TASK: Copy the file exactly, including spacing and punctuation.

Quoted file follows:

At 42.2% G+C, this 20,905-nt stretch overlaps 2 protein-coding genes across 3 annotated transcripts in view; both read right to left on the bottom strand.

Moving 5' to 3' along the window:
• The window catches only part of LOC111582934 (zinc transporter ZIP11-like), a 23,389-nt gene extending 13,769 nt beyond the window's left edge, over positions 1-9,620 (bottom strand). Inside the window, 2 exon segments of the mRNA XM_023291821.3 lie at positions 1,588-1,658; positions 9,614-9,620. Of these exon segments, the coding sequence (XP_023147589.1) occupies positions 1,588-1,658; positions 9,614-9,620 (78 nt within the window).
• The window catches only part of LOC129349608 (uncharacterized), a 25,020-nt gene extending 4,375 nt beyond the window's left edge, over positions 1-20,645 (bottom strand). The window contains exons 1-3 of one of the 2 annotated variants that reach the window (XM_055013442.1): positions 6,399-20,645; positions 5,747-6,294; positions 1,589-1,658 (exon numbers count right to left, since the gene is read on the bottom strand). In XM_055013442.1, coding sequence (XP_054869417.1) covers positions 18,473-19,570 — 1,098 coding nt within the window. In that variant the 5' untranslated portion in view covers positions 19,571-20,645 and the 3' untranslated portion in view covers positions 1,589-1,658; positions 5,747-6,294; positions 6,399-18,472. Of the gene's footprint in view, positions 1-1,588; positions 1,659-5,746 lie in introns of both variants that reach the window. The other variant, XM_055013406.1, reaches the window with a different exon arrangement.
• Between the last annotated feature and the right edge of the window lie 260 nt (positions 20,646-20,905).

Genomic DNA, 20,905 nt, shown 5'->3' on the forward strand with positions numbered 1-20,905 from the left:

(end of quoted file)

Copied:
At 42.2% G+C, this 20,905-nt stretch overlaps 2 protein-coding genes across 3 annotated transcripts in view; both read right to left on the bottom strand.

Moving 5' to 3' along the window:
• The window catches only part of LOC111582934 (zinc transporter ZIP11-like), a 23,389-nt gene extending 13,769 nt beyond the window's left edge, over positions 1-9,620 (bottom strand). Inside the window, 2 exon segments of the mRNA XM_023291821.3 lie at positions 1,588-1,658; positions 9,614-9,620. Of these exon segments, the coding sequence (XP_023147589.1) occupies positions 1,588-1,658; positions 9,614-9,620 (78 nt within the window).
• The window catches only part of LOC129349608 (uncharacterized), a 25,020-nt gene extending 4,375 nt beyond the window's left edge, over positions 1-20,645 (bottom strand). The window contains exons 1-3 of one of the 2 annotated variants that reach the window (XM_055013442.1): positions 6,399-20,645; positions 5,747-6,294; positions 1,589-1,658 (exon numbers count right to left, since the gene is read on the bottom strand). In XM_055013442.1, coding sequence (XP_054869417.1) covers positions 18,473-19,570 — 1,098 coding nt within the window. In that variant the 5' untranslated portion in view covers positions 19,571-20,645 and the 3' untranslated portion in view covers positions 1,589-1,658; positions 5,747-6,294; positions 6,399-18,472. Of the gene's footprint in view, positions 1-1,588; positions 1,659-5,746 lie in introns of both variants that reach the window. The other variant, XM_055013406.1, reaches the window with a different exon arrangement.
• Between the last annotated feature and the right edge of the window lie 260 nt (positions 20,646-20,905).

Genomic DNA, 20,905 nt, shown 5'->3' on the forward strand with positions numbered 1-20,905 from the left: